Displaying 10 videos of 29 matching videos
Fiction is so much more than a vehicle for entertainment. Graphic novelist Gene Luen Yang believes "own-voice" stories, told by people from within those communities, have immense power to show us the world through the eyes and mind of a different cultural group. It can also make our real-world interactions with people who are different to us so much richer, through empathy. "In my personal experience it seems like reading those stories ultimately emphasizes the common humanity that we all have," he says. "I think that’s how your empathy grows." What is cultural appropriation, and do we even know what's being appropriated? Can just anyone tell a minority story? Listen to Yang dissect this topic through the lens of his own experience — and find out why he's been boycotting the blockbuster film The Last Airbender since 2010 (still going strong).
Denial comes in all flavors. Some think the moon landing was staged, some think Tupac is alive, and others reject vaccines. If the United States learnt anything in the 2016 election, it's that social bubbles need to be broken down — so how do you reason with someone who ignores evidence or bends it to fit their worldview? This has been on Bill Nye's mind more and more since climate change denial has become a political issue rather than a scientific one. People can't change their minds instantly when their beliefs are ingrained, so it's not a matter of convincing them on the spot. Nye suggests working together towards scientific understanding by tactfully pointing out that perhaps this person is rejecting evidence because the alternative makes them uncomfortable. Understanding is a process, not a flip switch.
'Active Hope," is the title of a new book by Joanna Macy and Chris Johnstone. In it, they eschew feel good denial, cynical disengagement and baseless optimism. In this talk, Macy summarized their message. As Macy and Johnstone wisely acknowledge, there are no comforting certainties involved in opting to work for change with ‘active hope:’ “…there are no guarantees that we’ll be able to turn things far or fast enough to safeguard our civilization, or indeed, to ensure the continued existence of conscious life on Earth. We will probably not know in our lifetimes whether we are serving as deathbed attendants to a dying world or as midwives to the next stage of human evolution.” But, act we must on the issues we care about. Taking their lead from Joanna Macy and Chris Johnstone's new book Active Hope, Cynthia Papermaster and Harvey Wasserman organized this evening of multi-issue presentations, Januare 10, 2016 at the Berkeley Fellowship of Unitarian Universalists.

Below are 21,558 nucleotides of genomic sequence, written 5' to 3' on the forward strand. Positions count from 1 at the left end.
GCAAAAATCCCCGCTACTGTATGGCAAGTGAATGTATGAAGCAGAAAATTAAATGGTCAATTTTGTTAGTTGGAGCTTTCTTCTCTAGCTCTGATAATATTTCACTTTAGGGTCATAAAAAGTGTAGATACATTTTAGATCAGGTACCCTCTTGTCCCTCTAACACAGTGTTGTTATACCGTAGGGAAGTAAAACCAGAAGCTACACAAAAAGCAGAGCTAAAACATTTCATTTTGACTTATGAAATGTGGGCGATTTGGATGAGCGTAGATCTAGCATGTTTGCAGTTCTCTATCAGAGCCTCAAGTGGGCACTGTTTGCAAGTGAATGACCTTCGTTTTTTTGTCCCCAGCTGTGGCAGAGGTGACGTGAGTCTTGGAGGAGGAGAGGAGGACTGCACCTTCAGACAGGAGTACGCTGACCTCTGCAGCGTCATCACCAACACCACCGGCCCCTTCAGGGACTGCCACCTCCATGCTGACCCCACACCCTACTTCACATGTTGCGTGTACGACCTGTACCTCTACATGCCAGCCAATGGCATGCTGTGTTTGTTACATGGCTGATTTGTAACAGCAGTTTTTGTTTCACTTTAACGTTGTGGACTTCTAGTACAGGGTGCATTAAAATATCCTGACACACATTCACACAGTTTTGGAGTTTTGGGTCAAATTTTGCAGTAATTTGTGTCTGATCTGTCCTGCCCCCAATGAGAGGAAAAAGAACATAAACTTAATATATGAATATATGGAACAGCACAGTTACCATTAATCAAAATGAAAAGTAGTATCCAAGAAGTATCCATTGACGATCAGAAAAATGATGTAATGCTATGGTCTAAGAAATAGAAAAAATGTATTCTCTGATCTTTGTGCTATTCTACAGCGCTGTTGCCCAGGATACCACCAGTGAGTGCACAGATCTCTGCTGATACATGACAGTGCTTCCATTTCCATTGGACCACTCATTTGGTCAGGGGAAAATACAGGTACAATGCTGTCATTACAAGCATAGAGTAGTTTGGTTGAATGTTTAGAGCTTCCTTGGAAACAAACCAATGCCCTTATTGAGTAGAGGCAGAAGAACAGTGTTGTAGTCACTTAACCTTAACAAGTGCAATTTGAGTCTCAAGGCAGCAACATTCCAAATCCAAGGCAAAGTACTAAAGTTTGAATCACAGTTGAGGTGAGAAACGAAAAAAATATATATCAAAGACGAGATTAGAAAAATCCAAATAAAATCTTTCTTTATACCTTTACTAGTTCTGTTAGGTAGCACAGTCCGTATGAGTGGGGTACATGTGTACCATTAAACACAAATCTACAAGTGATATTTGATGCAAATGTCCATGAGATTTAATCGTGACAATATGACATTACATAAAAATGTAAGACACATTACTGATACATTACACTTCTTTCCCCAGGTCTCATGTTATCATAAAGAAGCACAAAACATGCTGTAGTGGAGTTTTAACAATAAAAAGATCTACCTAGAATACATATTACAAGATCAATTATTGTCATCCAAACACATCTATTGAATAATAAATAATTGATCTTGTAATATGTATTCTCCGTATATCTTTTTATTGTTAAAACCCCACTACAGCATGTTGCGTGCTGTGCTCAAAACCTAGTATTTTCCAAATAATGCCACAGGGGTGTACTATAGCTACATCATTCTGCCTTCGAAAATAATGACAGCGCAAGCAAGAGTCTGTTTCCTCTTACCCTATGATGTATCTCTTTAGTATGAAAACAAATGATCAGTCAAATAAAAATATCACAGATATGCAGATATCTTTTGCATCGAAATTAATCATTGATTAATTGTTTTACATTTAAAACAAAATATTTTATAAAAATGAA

Please click on the image to order the book from Amazon or visit your local bookstore. Thank you.
Published on Nov 26, 2012
Published on Feb 26, 2015
Published on Sep 16, 2016
SOCAP16 - At The Intersection of Money and Meaning
Panelists include Deborah Cullinan YBCA, Rha Goddess, Move the Crowd and Marc Amuthi Josephy, YBCA What sustains life in your community?
The scientific consensus is that human activity is cooking the planet. Does President-elect Trump calling it a hoax embolden others in denial?
Many people are concerned about the climate and deeply anxious that the new administration will double down on fossil fuels and erase recent climate progress. Ten years ago Republicans John McCain and Lindsay Graham supported fighting climate change. But the party has changed it’s tune in recent years.
Climate scientist Michael Mann and Pulitzer-Prize winning cartoonist Tom Toles take a satirical look at how the issue became so divisive. Cristine Russell is a veteran science journalist with deep knowledge about the politicization of science. Renee Lertzman gets to the psychology of it all. Are we all in denial to some extent? Can better communication help us expand common ground and move on to solutions? Join us for a fun and informative look at manufactured doubt and genuine skepticism.
Uploaded on Nov 22, 2016
How do you grapple with bigger, deeper issues like catastrophic climate change? Author Carolyn Baker and video producer Ivey Cone join Janaia in a wide-ranging conversation about keeping our hearts open while witnessing the crumbling of industrial civilization. We discuss tools for holding our center, supporting each other, gratitude, and witnessing the powers of the universe at work. For Carolyn, grieving is the most important work now. She sees grieving as the other side of gratitude and love. Ivey constantly asks herself, "what is relevant?" to be doing or being. Janaia ponders what the legacy of the human experiment might be, in the vast story of Earth. Episode 300 of Peak Moment. [carolynbaker.net, youtube.com/fukicafe]
Displaying 10 videos of 29 matching videos
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